Toronto, ON, February 26, 2022 – In the aftermath of the trucker protests, the Liberals and Conservatives remain deadlocked in national vote support, diverging very little from the results of the federal election last fall, despite the trucker protests, a rapidly-evolving COVID situation, and a Conservative party in disarray.
If an election were held tomorrow, the Liberals under Justin Trudeau would receive 32% of the decided national popular vote (down 1 point since the election), while the Conservative under interim leader Candice Bergen would also receive 32% of the vote (down 2 points). Benefiting from the slight softening among the leading two parties is Jagmeet Singh and the NDP, who would receive 23% of the decided vote nationally, up 5 points since the election.
The Bloc Quebecois would receive 6% nationally (down 2 points) or 27% in Quebec, while support for the PPC (4%, -1 pt) and Green parties (3%, +1 pt) has remained relatively stable. One percent (1%) would vote for some other party, while two in ten Canadians overall are either undecided (12%) or say they would not vote (8%).
As was the case in the federal election, all three of Canada’s most populous provinces have tight two-way races:
- In Ontario, the Liberals (36%) are a nose ahead of the Conservatives (33%) while the NDP (23%) has a solid showing. The PPC (4%), Green Party (1%) and other parties (2%) are well behind.
- In Quebec, the Liberals (32%) are narrowly ahead of the Bloc (27%), and Conservatives (24%), with the NDP (15%), Greens (2%) and PPC (1%) trailing.
- In British Columbia, the NDP (34%) and Liberals (33%) are locked in a dead heat while the Conservatives (22%) have dropped to third position. The Green Party (10%) has its strongest appeal in BC, while the PPC (1%) barely registers.
- In Alberta, the Conservatives (52%) maintain a strong lead over the Liberals (20%), NDP (18%), PPC (6%), Green Party (1%) or other parties (3%).
- In Saskatchewan and Manitoba, the Conservatives (39%) are being challenged by the NDP (35%), while the Liberals (19%), PPC (7%) and other parties (1%) are off the pace.
- In Atlantic Canada, the Liberals (39%) enjoy a lead while the Conservatives (26%) and NDP (26%) jockey for second position. Nearly one in ten (9%) would vote for the PPC.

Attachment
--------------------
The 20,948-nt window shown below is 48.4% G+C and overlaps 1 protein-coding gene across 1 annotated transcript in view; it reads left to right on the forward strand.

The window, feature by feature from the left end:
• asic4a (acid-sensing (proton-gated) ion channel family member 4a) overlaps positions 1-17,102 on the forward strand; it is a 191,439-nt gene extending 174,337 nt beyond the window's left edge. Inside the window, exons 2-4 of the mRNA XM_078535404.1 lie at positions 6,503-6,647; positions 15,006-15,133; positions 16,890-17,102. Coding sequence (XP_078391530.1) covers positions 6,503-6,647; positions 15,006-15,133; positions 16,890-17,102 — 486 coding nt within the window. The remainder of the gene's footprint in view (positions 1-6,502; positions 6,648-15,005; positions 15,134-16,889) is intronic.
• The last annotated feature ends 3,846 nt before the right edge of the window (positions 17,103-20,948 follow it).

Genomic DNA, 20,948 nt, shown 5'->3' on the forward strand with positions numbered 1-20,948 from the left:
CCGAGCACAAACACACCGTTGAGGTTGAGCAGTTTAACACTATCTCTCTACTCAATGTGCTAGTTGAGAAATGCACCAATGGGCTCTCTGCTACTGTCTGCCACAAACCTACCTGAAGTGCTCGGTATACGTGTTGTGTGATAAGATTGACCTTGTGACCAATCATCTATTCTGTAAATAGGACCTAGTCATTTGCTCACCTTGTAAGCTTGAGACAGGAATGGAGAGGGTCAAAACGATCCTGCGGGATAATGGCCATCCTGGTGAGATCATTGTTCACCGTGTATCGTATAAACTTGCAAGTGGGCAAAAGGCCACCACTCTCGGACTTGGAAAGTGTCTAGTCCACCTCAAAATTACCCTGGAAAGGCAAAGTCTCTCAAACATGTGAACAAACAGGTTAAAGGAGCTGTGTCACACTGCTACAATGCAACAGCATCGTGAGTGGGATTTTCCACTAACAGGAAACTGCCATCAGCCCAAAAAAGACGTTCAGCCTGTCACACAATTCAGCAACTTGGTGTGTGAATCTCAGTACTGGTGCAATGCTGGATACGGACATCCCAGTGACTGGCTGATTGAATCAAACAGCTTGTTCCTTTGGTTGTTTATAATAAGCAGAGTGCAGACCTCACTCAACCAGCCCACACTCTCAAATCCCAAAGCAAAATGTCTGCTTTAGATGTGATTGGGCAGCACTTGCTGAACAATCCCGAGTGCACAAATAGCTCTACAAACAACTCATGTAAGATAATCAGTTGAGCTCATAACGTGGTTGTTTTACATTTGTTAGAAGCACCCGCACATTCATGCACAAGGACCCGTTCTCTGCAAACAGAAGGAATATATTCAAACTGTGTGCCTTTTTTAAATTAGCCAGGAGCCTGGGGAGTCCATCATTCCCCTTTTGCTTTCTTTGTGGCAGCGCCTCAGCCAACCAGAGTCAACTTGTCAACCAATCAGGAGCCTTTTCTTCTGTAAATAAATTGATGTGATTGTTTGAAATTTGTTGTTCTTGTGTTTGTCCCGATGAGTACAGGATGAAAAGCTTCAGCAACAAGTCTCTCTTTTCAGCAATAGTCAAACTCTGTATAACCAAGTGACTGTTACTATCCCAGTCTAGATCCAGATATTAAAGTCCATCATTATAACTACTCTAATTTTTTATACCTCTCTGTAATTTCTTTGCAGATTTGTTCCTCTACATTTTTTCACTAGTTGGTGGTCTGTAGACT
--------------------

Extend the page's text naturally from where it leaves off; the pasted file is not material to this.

Also underscoring the tight race nationally is that neither the Liberals nor the Conservatives have taken a lead among men or women:
- Among women, the Conservatives (31%) and Liberals (31%) are tied, while the NDP (27%) is in a very close third position. The Bloc (4%), Greens (3%), PPC (3%) and others (1%) lag.
- Among men, the Conservatives (32%) and Liberals (32%) are also tied, but the NDP is well back (19%). The Bloc (8%) and PPC (5%) perform better among men, while the Green Party (2%) and others (2%) do not.
From a generational perspective, the Conservatives are struggling to own the votes from their traditional base, those aged 55+, as the Liberals are performing equally well among them, given strong support for COVID restrictions among Boomers. The Liberals are struggling to perform well among their traditional base, those aged 18-34, who have been less likely to support COVID restrictions and who are now looking at the Conservatives or NDP as the alternative.
- Among those aged 18-34, vote support for the Liberals (32%), NDP (30%) and Tories (25%) is tightly packed, while the Bloc (7%), PPC (3%), Greens (1%) and others (1%) fall behind.
- Among those aged 35-54, another tight race among the Conservatives (31%), Liberals (27%) and NDP (27%) ensues, with the Bloc (7%), PPC (4%), Green Party (3%) and others trailing.
- Among those aged 55+, the Conservatives (36%) and Liberals (35%) are tied, but have a comfortable lead over the NDP (15%), Bloc (5%), PPC (5%), Green Party (3%) and others (2%).
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About the Study
These are some of the findings of an Ipsos poll conducted between February 18 and 21, 2022, on behalf of Global News. For this survey, a sample of n = 1,001 Canadians aged 18+ was interviewed online, via the Ipsos I-Say panel and non-panel sources. Respondents earn a nominal incentive for their participation. Quotas and weighting were employed to balance demographics to ensure that the sample's composition reflects that of the adult population according to Census data and to provide results intended to approximate the sample universe. The precision of Ipsos polls which include non-probability sampling is measured using a credibility interval. In this case, the poll is accurate to within ± 3.5 percentage points, 19 times out of 20, had all Canadians been polled. The credibility interval will be wider among subsets of the population. All sample surveys and polls may be subject to other sources of error, including, but not limited to coverage error, and measurement error. Ipsos abides by the disclosure standards established by the CRIC, found here: https://canadianresearchinsightscouncil.ca/standards/
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